Discovering Elvis: Tracing Traditions to the Soul of the King

Discovering Elvis: Tracing Traditions to the Soul of the King

The story of the discovery and rise to fame of this teenager from Tupelo parallels the musical interaction between black and white communities defining American popular music from the early 1800s to the present day. Through background information on his youth, along with the important contributions of renegade Memphians such as Dewey and Sam Phillips, Billy Stevens puts the social and historic context of Elvis’ remarkable success into perspective. Examples of his earliest recordings, contrasted with the versions sung by the original artists, makes clear the way in which Elvis transformed earlier genres, both African and Anglo American, into a new style acceptable to young white audiences of the 1950s. As a symbol of the ultimate failure of a social system designed to prevent close interracial contact, Elvis’ music is a potent example of the deep debt America owes to black/white dialogue and cultural exchange. The result is a new understanding of Elvis’ fabled success, illustrating perfectly the pattern of cultural confluence upon which our popular music is based.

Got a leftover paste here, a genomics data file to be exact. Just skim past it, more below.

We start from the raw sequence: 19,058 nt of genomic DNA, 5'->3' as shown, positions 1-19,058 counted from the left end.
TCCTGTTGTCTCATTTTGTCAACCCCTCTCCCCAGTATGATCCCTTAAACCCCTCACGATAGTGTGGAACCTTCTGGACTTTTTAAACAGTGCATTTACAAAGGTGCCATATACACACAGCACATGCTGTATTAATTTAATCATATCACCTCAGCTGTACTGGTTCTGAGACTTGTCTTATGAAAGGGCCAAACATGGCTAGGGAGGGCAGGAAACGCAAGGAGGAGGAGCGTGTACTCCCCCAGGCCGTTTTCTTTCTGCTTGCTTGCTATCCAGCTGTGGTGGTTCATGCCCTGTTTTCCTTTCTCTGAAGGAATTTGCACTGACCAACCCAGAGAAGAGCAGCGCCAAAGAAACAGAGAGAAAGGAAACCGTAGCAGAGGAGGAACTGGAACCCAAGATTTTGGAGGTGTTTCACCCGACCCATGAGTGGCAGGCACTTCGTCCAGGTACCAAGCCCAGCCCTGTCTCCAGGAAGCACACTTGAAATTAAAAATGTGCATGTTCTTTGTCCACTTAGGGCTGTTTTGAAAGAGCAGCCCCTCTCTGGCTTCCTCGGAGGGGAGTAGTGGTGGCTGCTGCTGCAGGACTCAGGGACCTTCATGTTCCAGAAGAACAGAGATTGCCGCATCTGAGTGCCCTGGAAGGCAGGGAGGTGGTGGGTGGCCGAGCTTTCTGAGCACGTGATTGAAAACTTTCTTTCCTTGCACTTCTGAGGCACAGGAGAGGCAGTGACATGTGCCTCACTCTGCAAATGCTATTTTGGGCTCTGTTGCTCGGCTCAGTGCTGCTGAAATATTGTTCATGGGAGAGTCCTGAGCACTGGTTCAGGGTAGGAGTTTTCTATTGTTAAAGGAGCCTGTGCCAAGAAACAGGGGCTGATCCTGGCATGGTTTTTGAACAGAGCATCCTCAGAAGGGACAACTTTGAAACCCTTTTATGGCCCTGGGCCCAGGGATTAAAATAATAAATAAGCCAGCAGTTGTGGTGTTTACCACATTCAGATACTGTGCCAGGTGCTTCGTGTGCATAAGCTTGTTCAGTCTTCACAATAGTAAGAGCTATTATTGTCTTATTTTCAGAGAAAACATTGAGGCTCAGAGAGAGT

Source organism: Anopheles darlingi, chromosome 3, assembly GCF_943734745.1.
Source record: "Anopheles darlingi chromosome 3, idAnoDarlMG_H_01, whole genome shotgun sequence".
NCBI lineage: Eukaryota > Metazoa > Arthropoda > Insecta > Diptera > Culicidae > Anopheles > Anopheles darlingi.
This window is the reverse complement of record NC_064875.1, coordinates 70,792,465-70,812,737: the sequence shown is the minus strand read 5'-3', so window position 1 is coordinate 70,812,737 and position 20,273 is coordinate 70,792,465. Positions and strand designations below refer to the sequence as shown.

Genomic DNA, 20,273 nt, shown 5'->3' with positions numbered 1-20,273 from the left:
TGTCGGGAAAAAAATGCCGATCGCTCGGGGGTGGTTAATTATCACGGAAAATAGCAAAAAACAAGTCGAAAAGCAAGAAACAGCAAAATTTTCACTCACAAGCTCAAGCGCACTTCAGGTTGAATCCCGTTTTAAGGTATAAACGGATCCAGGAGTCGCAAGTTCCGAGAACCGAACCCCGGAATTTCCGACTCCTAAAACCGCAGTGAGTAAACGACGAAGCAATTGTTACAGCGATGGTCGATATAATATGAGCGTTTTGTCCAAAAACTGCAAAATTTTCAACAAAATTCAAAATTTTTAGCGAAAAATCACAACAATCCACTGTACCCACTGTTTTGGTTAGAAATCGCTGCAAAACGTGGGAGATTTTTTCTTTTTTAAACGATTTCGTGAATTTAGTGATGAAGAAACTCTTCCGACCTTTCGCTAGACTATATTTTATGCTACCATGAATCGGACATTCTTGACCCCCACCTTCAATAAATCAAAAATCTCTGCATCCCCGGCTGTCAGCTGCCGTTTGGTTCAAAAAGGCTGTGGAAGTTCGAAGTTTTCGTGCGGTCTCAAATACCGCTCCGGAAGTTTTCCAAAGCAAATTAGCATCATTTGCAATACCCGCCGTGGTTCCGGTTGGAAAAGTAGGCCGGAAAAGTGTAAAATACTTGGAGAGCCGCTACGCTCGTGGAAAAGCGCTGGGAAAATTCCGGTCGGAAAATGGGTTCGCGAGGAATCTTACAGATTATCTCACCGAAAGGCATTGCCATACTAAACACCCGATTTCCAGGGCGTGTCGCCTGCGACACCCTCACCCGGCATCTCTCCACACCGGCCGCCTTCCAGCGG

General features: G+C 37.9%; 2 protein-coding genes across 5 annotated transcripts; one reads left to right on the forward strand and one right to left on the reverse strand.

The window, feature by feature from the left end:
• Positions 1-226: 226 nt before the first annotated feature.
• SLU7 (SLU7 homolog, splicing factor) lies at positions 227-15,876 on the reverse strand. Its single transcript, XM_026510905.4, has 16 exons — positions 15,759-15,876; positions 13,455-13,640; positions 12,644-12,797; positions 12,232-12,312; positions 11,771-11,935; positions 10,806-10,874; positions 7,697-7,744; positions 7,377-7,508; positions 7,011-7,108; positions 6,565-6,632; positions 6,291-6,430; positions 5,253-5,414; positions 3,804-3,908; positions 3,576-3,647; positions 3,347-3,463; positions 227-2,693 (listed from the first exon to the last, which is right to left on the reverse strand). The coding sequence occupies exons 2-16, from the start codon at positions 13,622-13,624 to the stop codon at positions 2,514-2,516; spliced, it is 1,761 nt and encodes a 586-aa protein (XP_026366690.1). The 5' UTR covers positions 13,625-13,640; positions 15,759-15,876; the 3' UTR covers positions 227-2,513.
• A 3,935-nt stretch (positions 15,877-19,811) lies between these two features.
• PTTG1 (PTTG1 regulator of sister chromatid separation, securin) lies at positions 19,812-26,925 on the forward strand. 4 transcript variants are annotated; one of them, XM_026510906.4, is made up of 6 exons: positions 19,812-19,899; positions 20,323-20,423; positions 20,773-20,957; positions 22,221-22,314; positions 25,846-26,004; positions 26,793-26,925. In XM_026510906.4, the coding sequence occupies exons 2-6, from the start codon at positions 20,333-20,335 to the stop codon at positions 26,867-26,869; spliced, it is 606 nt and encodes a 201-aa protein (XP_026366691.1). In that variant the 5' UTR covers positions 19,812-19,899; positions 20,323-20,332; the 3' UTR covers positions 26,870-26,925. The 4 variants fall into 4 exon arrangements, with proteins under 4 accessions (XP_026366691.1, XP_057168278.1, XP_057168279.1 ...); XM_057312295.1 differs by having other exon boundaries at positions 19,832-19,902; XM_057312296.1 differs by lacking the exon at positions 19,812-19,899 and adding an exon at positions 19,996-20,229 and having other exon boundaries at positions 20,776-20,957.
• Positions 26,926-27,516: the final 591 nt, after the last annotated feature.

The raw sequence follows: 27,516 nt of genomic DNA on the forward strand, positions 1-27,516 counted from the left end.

Requirements: 
Lectern (Mr. Stevens brings his own sound system)